“Once you get to a certain point,” Drew explained, “mindset is almost more important than the physical aspect, just because everyone is so good. But the people that are the best are mentally strong.”
Nowhere is this more evident for Drew than when he revisits opponents who have previously bested him on the mat: his 2021 6A state championship win, for instance, came against Westlake High School’s Jacob Finlinson, who wrestled the state title away from Drew in 2020, and this year’s win against Juab High School’s Channing Warner at the Utah All-Star Duals was revenge for Channing’s one-point victory over Drew at the same event in 2021.
“I think that’s what’s really helped propel him to do so well in this sport,” Jill said. “He’s never made excuses. He’s accepted what has happened, win or lose, and if he does lose then he immediately goes into the mindset, ‘OK, how do I need to train differently? What would I have done differently in this match if I had a rematch?’”
It’s a mindset that Drew has also applied in the classroom: while the young athlete said he doesn’t often view himself as the top student, his years of wrestling have taught him that he is one of the hardest working. “I think having that work ethic at such a young age really helped me,” he said.
It certainly made a difference in his college search. In middle school, Drew told his parents that he wanted to wrestle for an Ivy League school, and it became a goal that he dedicated himself to with the same energy that he brings to the mat—and with similar results. This fall, he’ll be heading to Princeton University, where he hopes to reach new wrestling heights (he’d like to be a starter by his sophomore year as well as an All-American) and make connections toward a fulfilling career. “The academic growth I’ll have there,” he said, “I think is going to set me up for the rest of my life.”
I think the skills from this sport—learning how to be a good winner, learning how to be a gracious loser, time management, accountability, not being afraid of taking risks—are so beneficial.—Jill Lang, parent
Because when it comes down to it, Drew explained, few people go on to wrestle professionally—but that doesn’t mean the sport doesn’t continue to shape them. “There’s a quote about wrestling: ‘Once you’ve wrestled, everything else in life is easy,’” he said. “I think there’s some truth behind that, just because wrestling is the same as everything else: you’re going to fail at times, you’re going to be successful at times.”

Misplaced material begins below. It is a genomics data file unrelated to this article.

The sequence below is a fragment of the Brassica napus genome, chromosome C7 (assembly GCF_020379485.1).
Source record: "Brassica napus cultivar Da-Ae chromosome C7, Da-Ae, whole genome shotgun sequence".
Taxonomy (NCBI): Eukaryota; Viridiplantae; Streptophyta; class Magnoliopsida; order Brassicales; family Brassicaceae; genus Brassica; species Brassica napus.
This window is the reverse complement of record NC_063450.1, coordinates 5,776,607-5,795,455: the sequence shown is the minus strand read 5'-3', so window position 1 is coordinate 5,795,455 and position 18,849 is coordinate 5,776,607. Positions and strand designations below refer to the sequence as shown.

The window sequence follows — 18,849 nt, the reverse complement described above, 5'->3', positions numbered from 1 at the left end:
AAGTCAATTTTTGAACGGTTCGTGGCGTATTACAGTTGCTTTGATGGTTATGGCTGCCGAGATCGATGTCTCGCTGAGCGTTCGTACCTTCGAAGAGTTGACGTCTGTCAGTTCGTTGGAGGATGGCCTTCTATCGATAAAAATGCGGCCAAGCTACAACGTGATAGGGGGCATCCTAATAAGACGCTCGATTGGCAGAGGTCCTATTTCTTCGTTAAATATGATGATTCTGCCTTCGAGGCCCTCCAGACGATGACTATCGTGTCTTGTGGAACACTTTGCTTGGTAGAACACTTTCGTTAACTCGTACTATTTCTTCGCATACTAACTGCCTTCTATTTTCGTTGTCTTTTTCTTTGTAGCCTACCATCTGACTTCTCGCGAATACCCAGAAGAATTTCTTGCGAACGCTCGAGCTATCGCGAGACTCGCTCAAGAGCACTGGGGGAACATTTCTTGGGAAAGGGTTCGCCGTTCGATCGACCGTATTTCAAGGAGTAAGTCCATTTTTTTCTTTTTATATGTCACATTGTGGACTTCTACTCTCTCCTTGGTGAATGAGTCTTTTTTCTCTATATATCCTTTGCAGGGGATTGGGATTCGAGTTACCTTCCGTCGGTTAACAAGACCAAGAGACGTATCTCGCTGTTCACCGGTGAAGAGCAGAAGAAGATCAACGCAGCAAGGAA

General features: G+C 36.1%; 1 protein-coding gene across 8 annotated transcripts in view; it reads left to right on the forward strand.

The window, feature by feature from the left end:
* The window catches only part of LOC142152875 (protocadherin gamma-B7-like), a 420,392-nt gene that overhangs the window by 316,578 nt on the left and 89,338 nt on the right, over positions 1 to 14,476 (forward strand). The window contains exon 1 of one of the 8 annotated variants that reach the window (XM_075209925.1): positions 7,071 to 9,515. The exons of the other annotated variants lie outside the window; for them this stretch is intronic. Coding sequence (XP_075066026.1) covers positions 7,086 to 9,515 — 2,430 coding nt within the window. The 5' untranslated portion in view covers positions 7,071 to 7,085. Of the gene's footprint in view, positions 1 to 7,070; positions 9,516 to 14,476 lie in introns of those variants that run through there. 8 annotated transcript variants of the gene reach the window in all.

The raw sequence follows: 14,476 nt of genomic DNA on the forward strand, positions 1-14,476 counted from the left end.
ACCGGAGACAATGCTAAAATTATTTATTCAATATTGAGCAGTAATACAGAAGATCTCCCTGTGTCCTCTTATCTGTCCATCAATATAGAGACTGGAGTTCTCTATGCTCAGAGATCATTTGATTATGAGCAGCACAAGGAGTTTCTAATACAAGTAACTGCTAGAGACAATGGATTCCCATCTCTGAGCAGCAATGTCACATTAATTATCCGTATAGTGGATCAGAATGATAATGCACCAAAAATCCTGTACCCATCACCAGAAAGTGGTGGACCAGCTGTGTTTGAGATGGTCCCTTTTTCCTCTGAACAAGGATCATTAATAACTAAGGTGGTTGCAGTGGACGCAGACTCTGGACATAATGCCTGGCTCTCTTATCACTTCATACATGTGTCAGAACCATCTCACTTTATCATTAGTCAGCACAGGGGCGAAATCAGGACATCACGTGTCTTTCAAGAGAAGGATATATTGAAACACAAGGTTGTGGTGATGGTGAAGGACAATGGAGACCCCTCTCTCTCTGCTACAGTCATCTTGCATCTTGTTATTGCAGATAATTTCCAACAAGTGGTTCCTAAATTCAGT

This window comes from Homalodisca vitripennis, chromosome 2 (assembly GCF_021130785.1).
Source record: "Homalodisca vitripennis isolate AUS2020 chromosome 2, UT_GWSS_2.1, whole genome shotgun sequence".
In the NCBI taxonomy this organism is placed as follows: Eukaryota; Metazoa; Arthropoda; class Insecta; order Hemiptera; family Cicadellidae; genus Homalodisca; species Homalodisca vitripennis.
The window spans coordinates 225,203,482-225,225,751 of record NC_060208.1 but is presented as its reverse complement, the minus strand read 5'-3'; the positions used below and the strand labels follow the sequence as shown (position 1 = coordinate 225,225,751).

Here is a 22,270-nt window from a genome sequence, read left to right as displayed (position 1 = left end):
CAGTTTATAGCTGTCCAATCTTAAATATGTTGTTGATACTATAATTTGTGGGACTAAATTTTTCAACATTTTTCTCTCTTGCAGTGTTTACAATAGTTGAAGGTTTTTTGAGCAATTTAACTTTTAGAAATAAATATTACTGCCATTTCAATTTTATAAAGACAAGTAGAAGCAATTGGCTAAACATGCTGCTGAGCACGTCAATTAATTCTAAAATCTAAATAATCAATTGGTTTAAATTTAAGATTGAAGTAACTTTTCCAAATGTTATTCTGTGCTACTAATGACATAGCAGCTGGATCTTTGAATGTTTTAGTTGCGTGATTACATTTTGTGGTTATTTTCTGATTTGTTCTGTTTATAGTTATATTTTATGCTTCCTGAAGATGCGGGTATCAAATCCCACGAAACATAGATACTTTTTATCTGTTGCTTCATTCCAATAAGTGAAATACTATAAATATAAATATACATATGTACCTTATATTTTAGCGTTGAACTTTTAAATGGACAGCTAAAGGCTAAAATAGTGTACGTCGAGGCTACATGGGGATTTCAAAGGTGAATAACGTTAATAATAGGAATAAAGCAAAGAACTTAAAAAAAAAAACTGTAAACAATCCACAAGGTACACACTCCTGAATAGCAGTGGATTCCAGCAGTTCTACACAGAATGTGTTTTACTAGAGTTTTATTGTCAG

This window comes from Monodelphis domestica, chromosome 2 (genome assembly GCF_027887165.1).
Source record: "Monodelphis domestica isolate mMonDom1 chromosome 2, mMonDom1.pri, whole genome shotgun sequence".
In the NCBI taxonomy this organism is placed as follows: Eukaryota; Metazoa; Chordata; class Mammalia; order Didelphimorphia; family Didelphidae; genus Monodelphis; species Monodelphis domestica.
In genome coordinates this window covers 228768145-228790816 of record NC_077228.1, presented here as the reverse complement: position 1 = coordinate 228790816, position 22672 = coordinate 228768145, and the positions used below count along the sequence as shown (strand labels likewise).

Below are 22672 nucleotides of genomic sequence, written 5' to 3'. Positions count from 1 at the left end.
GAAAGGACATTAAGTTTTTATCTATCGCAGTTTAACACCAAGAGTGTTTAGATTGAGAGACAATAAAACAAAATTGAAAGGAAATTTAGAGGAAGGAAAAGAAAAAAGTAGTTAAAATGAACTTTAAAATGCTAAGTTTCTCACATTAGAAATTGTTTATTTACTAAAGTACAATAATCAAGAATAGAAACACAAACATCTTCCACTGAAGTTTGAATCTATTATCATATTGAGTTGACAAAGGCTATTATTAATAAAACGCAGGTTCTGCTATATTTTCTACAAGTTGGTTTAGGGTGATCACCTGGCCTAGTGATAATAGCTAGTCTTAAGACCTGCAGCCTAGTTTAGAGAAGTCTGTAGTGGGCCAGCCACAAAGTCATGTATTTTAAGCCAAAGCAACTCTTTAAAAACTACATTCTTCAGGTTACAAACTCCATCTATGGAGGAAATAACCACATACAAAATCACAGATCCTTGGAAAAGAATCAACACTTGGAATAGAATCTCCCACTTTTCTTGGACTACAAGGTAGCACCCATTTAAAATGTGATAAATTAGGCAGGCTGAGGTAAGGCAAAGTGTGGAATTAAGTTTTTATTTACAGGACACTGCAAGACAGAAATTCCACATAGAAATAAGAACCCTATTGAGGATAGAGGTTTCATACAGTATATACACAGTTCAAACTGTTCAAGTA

Jill agreed. “Drew’s not going to be a wrestler his entire life,” she said, “but I think the skills from this sport—learning how to be a good winner, learning how to be a gracious loser, time management, accountability, not being afraid of taking risks—are so beneficial, whatever he decides to do.”
The sport has also shown him, and those around him, the power of family and community, all of which came together to support Drew’s dreams. While much of this credit goes to Jill and her husband, Dave, as well as to Drew’s favorite role models, Jack and Will, and his coaches, Jill also took time to express gratitude to Rowland Hall for playing an important role in Drew’s journey.
“I’ve been so blown away by how accommodating the school has been; that’s helped Drew be where he is today,” she said. “Middle School Spanish teacher Bill Shann literally has watched more matches of Drew’s than I could ever tell you—away matches, home matches, matches online. He’s just been so supportive. The teachers have been so accommodating, as I’m sure they are with other kids that have interests they want to pursue. That’s been such a blessing for our family, to have such a supportive network.”
And no matter what happens on the mat this month, Drew will end his high school wrestling career surrounded by those who love him most.
“This is Drew’s moment, and I’m so grateful I get to share in it,” said Jill. “I just want him to go out there, and do his best, and enjoy that moment, and just know, whatever place he takes, we’re right up there watching him, as we always are.”
Update February 7, 2022: Drew won the 6A Boys Division Tournament, held February 4–5, and will be the #1 seed going into the 6A Boys State Tournament, which begins on February 18.
Update February 19, 2022: Drew has ended his high school wrestling career with a third state championship; read more about his victory in the Deseret News. Congratulations, Drew!